The Small Business Innovation Research program is a great way to take an idea from theory to commercialization. In Phase I, we showed proof of concept. For Phase II, we plan to develop the concept to the point it is ready for commercialization. We plan to refine the thruster design, build the thruster and put it through its paces on the test stand. The SBIR Phase II award is funded for two years and the goal is to show the thruster can operate in an environment similar to space and at a high performance in both chemical and electric modes. After we meet that goal, we can then start sales and production.
Is Froberg also in Missouri? Or has the Research Park drawn you here?
We were headquartered in Missouri until December of last year. I took a postdoctoral fellowship at the UI after the Phase I concluded, so I moved to Champaign-Urbana. We found out we were actually awarded the Phase II and made the decision to stay in Champaign-Urbana. The UI Research Park, particularly EnterpriseWorks, was our first choice when scoping out potential locations because it really has quite a lot of great resources for entrepreneurs. We are grateful they've welcomed us enthusiastically and I think we're going to benefit a ton from that relationship.
Who else is on your team?
Right now, it is just myself and my business partner, Dr. Joshua Rovey, who is an associate professor in the Aerospace Engineering Department at the UI. In the next month or two, we are bringing on a part-time researcher and are also excited to have a commitment from a former colleague from Missouri S&T who will join the team after he finishes his Ph.D. degree this next fall.
What's your best advice for someone who's starting up?
I have lots of advice, but I think I can distill it down to this: Don't be afraid to ask for help. One vital part in the early stages is to get in touch with potential customers and ask them if your business idea actually solves a problem they have. Often, they will even help you refine your idea, or you may even come up with a better idea after their input. This costs zero dollars. The only cost is sweat equity, and it's the most important part in starting a business. But I also add to my advice: Never hesitate to ask for help. You don't arrive at those answers simply without prior experience. That's why I advise you to just ask someone who's done it before. It saves so much time and removes any doubt so you can focus on the most important parts of your business.
Did you ever make any mistakes that you learned from in your early years?
Sure, tons of mistakes. And if you're going at it right, you're learning from each and every one of those mistakes and not dwelling on the fact that you made one. I will give one example from when I was an intern at a rocket company earlier in my career. I was tasked to determine thruster response for a cold-gas attitude-control-system thruster. Basically, I had to charge a gas pressure behind a valve, then open the valve and let the gas exhaust through an orifice. Then I had to design similar hardware to the actual system. I decided to pick the size of the orifice based on a design I found in documentation I did not fully understand. I did the tests and the results looked great, so I thought nothing of it. About a month later, my boss comes over and says, "GNC looked at those results and they seem way off from what they've seen before." Well, I had used the wrong orifice size because I failed to ask someone who had designed the actual hardware (who worked less than 20 feet away from my desk, by the way). So that goes back to my advice: Don't be afraid to ask for help. I learned to verify even if I'm 100 percent sure of a fact myself. Also, don't panic if you do make a mistake. In my situation, we worked the problem, found the root cause, adjusted the data for the proper orifice size without having to retest, and it worked out just fine.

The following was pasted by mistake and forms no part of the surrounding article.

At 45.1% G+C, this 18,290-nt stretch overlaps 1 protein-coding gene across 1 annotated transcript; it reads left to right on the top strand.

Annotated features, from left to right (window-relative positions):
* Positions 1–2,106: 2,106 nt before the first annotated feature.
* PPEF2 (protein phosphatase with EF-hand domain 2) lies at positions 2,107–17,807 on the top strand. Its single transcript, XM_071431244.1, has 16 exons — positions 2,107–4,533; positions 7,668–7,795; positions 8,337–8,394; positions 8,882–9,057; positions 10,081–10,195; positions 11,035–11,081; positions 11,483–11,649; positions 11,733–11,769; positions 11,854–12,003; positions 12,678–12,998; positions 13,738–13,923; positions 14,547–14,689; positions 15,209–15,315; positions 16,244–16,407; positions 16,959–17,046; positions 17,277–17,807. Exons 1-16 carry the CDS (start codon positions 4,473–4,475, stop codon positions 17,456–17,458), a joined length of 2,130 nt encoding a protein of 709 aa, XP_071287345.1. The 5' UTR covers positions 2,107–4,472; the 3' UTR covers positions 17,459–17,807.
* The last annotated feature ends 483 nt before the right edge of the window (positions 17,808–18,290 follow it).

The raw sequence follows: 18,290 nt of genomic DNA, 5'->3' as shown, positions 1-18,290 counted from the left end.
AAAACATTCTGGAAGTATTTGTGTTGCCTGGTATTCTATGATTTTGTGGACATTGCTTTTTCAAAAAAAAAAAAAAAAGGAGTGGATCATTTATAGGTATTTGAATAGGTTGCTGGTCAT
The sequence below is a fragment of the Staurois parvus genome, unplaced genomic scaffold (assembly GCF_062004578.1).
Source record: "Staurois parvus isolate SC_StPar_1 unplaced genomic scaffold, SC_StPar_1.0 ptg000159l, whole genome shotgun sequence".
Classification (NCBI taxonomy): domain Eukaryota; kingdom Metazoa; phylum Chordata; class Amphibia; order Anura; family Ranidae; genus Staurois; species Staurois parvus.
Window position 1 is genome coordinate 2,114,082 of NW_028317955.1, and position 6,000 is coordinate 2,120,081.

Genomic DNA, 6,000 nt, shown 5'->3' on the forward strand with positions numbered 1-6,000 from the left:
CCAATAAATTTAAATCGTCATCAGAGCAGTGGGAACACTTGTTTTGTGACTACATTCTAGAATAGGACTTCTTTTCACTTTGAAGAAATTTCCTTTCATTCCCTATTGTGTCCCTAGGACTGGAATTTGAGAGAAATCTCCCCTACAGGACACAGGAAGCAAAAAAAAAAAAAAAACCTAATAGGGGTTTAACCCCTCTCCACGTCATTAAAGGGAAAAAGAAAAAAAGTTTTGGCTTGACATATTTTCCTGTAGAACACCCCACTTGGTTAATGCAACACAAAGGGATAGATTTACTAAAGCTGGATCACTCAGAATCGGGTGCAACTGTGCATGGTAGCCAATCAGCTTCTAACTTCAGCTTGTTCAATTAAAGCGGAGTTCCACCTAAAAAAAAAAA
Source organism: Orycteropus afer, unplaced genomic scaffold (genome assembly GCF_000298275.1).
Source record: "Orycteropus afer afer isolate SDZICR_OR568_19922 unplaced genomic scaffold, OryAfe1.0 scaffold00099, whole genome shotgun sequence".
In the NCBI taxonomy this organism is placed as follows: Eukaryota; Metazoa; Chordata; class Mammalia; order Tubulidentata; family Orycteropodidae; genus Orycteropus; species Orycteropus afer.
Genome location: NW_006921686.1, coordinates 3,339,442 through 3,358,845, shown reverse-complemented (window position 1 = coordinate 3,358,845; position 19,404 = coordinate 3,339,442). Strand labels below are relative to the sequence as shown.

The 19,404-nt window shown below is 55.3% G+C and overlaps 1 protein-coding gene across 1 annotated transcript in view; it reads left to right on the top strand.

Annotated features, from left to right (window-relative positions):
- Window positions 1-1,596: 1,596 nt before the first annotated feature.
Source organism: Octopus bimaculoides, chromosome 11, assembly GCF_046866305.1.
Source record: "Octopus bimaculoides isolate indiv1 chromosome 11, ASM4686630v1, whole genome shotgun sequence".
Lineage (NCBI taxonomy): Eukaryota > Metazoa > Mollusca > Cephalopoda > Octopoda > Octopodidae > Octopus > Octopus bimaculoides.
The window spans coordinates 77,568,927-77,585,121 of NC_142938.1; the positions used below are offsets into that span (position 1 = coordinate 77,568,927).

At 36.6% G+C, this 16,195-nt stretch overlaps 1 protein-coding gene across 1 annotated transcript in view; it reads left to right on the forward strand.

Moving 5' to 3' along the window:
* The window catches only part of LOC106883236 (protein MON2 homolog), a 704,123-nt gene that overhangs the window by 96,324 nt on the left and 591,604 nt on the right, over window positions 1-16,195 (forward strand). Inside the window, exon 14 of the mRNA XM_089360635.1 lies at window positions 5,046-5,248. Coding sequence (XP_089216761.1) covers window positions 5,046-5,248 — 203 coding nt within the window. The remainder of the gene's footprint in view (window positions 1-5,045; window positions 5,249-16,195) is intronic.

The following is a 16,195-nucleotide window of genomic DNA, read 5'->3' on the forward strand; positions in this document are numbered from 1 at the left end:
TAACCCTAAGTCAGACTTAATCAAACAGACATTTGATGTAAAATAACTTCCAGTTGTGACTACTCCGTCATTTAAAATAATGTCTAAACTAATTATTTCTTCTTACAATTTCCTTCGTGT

TECH TIDBITS ... with STEVEN BERG
Do you have interests in social media? Are your startups on any of them? Froberg Aerospace is currently on Facebook (Froberg Aerospace LLC) and Instagram (@frobergaerospace), although they haven't been updated in a while. We hope to provide more updates as we make progress during the Phase II.
What's your favorite app? I would say Reddit. I pretty much get most of my news and also random entertainment from that now.
On Facebook and Instagram I follow: Of course, my friends and family. My sports teams: St. Louis Blues and Cardinals and Kansas City Chiefs. I follow chefs such as Rene Redzepi (has a fantastic Instagram account), Massimo Battura, David Chang, Virgilio Martinez and Anthony Bordain (a big inspiration, and may he rest in peace).
Book or Kindle? What are you reading right now? Book, though I've never tried Kindle or had an intense desire to. I'm reading "The Three Body Problem" by Cixin Liu, but it's been a slow go on that one because I've been so busy lately.
Do you have any wearable electronics? The only wearable I have is my heart rate monitor for my cycling workouts. I have been considering a smartwatch, as my girlfriend swears by it, but overall, I'm slow to adopt new things.
Do you have an entrepreneurial hero? I have several. I feel compelled to start with Elon Musk, as I used to work for him, but mostly for his passion for technology and pushing the envelope above and beyond and the way he exudes that feeling into every aspect of his companies. Jeff Bezos for basically proving that you can develop an idea and turn it into one of the biggest companies in the world. Also, Mark Cuban (I have watched a lot of "Shark Tank") because of his attitude and critical thinking, and also because he's a sports fanatic like me.